High-level Ministerial meeting on drug-resistant tuberculosis in Beijing

High-level Ministerial meeting on drug-resistant tuberculosis in Beijing

The High Level Ministerial Meeting on multi- and extensively- drug resistant TB (M/XDR-TB) will be held in Beijing from 1 to 3 April 2009 and is being organized by the World Health Organization (WHO), the Ministry of Health of the People's Republic of China and the Bill and Melinda Gates Foundation.

This meeting is likely to bring together health ministers and other stakeholders from 27 high M/XDR-TB burdened countries, including justice and science ministry delegations and representatives from international agencies, civil society, research communities and the corporate sector.

"We have been able to convince the ministers of health of 27 high burden M/XDR-TB countries to come to the Beijing meeting and commit to achieve the targets of the Global Plan to Stop TB" said Dr Ernesto Jaramillo, Medical Officer, Stop TB Department, World Health Organization (WHO) at the 3rd Stop TB Partners' Forum in Rio de Janeiro, Brazil.

"The 2nd Global Plan to Stop TB which was launched in 2006 had laid out specific targets for MDR-TB, to provide universal access to diagnosis and treatment of MDR-TB by year 2015" said Dr Jaramillo.

"Only 3% of people who have MDR-TB have access to effective treatment. We have compelling evidence that we know how to prevent and treat MDR-TB and treatment success rate is 80% in low resource setting. Its intervention is complex but is effective, feasible and is cost-effective" stressed Dr Jaramillo.

The 27 countries represented will be Armenia, Azerbaijan, Bangladesh, Belarus, Bulgaria, China, the Democratic Republic of Congo, Estonia, Ethiopia, Georgia, India, Indonesia, Kazakhstan, Kyrgyzstan, Latvia, Lithuania, the Republic of Moldova, Myanmar, Nigeria, the Philippines, the Russian Federation, Pakistan, South Africa, Tajikistan, Ukraine, Uzbekistan and Viet Nam.

The highest levels of MDR-TB ever recorded were reported by WHO in its 'Anti-tuberculosis Drug Resistance in the World' report in February 2008 with nearly half a million new MDR-TB cases emerging worldwide. According to the new WHO report (Global Tuberculosis Control report 2009), the levels of multi-drug resistant TB might be more than half a million as previously thought.

The threat of MDR-TB and XDR-TB can be halted but few of the 27 high MDR-TB burdened countries have response plans in place. Many of these countries are not even properly equipped to diagnose drug-resistant TB.

"We need political commitment from the countries. The XDR-TB task force had met in April 2008 in order to assess the progress we had made in response to MDR-TB and XDR-TB. The Task Force came up with lot of positive things, major progress in many areas. However the number of people on treatment was far below the target. One of the clear recommendations coming out of the XDR-TB Task Force meeting was to convene a high level ministerial meeting where we can get ministers of countries responsible for the 85% of the global M/XDR-TB burden, to achieve the target of universal access to diagnosis and treatment of MDR-TB by 2015" explained Dr Jaramillo.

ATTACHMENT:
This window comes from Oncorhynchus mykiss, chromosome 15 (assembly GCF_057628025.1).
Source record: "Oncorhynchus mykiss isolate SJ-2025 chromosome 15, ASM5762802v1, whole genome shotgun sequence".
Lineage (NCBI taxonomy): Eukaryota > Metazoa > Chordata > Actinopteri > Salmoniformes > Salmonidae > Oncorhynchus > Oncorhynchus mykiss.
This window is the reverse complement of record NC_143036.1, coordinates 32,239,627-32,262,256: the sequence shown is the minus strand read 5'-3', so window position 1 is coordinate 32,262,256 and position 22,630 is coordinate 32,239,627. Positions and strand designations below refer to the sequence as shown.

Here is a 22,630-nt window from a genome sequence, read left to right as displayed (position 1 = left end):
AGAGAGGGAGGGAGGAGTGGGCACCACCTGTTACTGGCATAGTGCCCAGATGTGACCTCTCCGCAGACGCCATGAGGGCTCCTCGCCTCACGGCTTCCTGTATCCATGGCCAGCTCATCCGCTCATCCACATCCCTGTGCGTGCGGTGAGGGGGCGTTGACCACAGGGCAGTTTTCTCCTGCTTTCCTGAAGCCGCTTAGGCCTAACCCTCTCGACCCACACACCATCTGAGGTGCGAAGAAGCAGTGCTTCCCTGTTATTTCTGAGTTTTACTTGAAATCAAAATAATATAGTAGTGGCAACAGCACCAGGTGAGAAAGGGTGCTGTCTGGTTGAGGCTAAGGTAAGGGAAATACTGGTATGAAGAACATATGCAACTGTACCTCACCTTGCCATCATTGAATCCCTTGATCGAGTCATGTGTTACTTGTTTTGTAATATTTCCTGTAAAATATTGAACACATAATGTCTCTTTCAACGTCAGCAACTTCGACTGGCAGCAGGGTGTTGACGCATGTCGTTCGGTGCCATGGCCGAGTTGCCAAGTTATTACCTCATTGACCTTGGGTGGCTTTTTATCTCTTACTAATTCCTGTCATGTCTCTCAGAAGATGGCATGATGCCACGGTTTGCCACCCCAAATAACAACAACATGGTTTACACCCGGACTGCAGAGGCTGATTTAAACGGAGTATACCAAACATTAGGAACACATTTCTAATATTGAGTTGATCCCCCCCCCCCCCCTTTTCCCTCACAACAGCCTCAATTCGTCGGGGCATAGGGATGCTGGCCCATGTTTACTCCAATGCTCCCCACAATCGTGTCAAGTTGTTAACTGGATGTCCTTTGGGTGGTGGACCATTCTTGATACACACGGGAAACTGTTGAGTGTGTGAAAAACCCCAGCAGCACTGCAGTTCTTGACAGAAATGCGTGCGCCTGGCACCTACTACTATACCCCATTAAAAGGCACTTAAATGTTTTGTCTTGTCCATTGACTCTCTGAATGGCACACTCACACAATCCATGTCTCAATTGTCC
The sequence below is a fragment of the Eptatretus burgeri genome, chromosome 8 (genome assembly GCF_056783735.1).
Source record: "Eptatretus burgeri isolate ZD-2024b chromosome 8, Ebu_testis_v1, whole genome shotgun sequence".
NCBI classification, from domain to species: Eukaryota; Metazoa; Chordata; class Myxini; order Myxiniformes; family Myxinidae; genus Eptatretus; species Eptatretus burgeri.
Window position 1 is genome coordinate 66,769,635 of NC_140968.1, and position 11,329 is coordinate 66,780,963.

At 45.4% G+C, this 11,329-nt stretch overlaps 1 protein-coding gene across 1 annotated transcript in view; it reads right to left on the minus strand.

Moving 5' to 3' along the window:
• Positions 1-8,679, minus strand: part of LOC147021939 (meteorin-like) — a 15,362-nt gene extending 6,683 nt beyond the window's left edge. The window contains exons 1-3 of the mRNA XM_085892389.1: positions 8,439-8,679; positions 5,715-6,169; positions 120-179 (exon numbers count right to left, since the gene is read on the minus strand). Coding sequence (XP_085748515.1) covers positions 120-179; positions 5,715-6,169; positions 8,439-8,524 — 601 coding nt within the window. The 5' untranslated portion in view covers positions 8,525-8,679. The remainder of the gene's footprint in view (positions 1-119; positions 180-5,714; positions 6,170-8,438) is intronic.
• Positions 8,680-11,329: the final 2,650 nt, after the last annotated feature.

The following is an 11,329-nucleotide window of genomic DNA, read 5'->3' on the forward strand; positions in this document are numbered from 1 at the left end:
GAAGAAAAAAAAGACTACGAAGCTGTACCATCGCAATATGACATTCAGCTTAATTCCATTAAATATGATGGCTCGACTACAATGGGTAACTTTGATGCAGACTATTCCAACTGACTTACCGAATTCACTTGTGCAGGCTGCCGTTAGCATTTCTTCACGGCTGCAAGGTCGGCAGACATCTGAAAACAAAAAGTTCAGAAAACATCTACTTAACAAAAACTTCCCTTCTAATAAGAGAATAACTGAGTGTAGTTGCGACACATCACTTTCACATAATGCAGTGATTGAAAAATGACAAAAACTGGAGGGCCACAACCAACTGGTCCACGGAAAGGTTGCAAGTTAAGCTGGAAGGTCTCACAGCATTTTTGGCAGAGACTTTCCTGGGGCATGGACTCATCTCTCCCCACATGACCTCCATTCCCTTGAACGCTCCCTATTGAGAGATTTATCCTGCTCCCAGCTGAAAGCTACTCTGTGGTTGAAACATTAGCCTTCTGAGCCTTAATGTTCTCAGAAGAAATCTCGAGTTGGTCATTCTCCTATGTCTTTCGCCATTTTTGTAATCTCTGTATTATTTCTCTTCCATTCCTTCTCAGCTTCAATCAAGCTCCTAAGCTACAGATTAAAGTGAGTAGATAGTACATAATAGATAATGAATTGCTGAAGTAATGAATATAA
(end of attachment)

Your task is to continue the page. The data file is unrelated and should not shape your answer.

Countries with low resources are building their capacities to make things happen. Lesotho was able to make a state-of-the-art laboratory for diagnosis of MDR-TB in six months. "We have countries like Nepal, Philippines, Peru that despite of weakness in health systems are providing universal access to MDR-TB diagnosis and treatment" said Dr Jaramillo.

"So far the Green Light Committee (GLC) mechanism, which is an initiative of WHO, and has played an instrumental role in leading the response, began with only one country in the year 2000 - Philippines. Now 8 years later we have 58 countries that have 116 projects approved by GLC. However we have less than 20% of countries that are moving towards scale up country wide of these interventions" said Dr Jaramillo.

Dr Jaramillo expressed his concern that "Countries are not moving fast enough in order to prevent the death of 1000 people with MDR-TB every day."

Vice Premier of China, the Director-General of WHO and very likely that Bill Gates and ministers of health confirmed so far from 21 high burden M/XDR-TB countries will be taking part in the Beijing meeting opening next week.

"We are expecting that this will be a watershed meeting in response to M/XDR-TB" said Dr Jaramillo.

"After this meeting we will like to move towards a World Health Assembly (WHA) resolution. The resolution of WHA is powerful in the sense that countries really commit to do things. After the Beijing meeting, one month later, the Government of China has agreed to submit a proposal of a resolution to the WHA in order to accelerate the response to M/XDR-TB" shared Dr Jaramillo.

The aims of the WHO high-level ministerial meeting on M/XDR-TB include:

- Strengthening political commitment and boosting engagement among affected countries and the global community.
- Using the months leading up to April 2009 to support countries to develop costed MDR-TB components of TB control within health sector plans.
- Working towards solutions in areas such as:
* anti-TB drug quality, supply and rational use;
* laboratory capacity and fast adoption of new and rapid diagnostic tools;
* involvement of the private sector in MDR-TB prevention and control;
* prevention of transmission of TB in healthcare facilities (infection control), congregate settings, prisons and communities;
* promotion of patient and community rights and responsibilites (The Patients' Charter for Tuberculosis care);
* research and development of new drugs and diagnostics.

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